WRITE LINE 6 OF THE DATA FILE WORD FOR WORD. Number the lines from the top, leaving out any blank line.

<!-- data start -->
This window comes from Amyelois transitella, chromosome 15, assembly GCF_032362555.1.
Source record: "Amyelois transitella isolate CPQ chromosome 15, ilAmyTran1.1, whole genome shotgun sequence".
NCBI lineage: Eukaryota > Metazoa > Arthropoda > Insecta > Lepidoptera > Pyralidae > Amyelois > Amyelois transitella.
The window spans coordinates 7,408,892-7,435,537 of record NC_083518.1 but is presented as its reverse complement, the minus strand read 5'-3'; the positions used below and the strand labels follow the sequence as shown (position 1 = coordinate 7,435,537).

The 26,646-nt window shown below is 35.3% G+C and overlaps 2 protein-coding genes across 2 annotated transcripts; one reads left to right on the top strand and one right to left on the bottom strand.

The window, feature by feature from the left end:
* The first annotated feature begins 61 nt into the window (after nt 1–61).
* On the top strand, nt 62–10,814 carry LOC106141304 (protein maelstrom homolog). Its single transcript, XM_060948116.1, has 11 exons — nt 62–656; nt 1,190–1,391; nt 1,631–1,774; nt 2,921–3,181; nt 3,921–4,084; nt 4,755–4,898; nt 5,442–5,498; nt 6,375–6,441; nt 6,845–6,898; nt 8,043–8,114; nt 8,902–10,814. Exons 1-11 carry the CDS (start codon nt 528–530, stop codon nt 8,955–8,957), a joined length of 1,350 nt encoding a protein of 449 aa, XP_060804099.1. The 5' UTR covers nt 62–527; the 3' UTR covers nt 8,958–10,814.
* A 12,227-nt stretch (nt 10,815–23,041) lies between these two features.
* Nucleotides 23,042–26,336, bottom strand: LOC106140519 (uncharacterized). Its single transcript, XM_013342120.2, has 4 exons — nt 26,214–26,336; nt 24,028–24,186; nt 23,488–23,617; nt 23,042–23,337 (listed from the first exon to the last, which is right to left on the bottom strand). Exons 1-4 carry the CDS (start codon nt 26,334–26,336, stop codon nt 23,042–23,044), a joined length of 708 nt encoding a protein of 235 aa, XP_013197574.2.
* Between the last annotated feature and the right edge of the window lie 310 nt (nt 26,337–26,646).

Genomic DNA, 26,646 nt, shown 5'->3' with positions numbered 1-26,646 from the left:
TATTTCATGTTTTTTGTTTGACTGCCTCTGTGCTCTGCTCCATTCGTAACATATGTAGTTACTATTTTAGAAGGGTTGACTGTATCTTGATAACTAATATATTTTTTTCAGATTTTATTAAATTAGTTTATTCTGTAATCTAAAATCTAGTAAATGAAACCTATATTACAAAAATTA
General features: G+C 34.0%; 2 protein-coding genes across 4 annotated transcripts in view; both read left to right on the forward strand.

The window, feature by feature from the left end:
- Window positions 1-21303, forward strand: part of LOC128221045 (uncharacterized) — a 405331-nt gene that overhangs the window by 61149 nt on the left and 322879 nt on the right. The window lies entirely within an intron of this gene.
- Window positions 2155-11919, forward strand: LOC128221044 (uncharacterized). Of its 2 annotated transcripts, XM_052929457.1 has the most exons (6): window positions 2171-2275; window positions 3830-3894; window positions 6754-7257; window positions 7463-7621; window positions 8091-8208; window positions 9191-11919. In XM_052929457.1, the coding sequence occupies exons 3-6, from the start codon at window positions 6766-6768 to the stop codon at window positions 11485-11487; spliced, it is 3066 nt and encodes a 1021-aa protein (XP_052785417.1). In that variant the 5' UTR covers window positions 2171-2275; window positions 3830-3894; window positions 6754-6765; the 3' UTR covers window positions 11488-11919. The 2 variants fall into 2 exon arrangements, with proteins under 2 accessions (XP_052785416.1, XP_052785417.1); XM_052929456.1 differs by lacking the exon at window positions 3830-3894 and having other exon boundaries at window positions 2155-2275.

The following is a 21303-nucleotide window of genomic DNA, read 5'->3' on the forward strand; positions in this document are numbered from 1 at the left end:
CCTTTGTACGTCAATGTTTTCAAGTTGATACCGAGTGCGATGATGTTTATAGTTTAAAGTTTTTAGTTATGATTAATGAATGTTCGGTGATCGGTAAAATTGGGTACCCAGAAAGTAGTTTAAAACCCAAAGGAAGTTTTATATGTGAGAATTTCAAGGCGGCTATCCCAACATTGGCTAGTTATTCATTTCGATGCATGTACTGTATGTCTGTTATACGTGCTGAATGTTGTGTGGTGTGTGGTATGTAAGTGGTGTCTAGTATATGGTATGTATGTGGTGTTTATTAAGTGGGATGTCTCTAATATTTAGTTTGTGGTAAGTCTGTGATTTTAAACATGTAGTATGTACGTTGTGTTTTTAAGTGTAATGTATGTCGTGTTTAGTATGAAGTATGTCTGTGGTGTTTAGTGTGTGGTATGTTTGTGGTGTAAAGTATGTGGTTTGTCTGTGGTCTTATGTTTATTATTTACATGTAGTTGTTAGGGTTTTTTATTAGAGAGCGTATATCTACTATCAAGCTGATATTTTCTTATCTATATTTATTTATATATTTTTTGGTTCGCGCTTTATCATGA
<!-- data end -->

The window, feature by feature from the left end: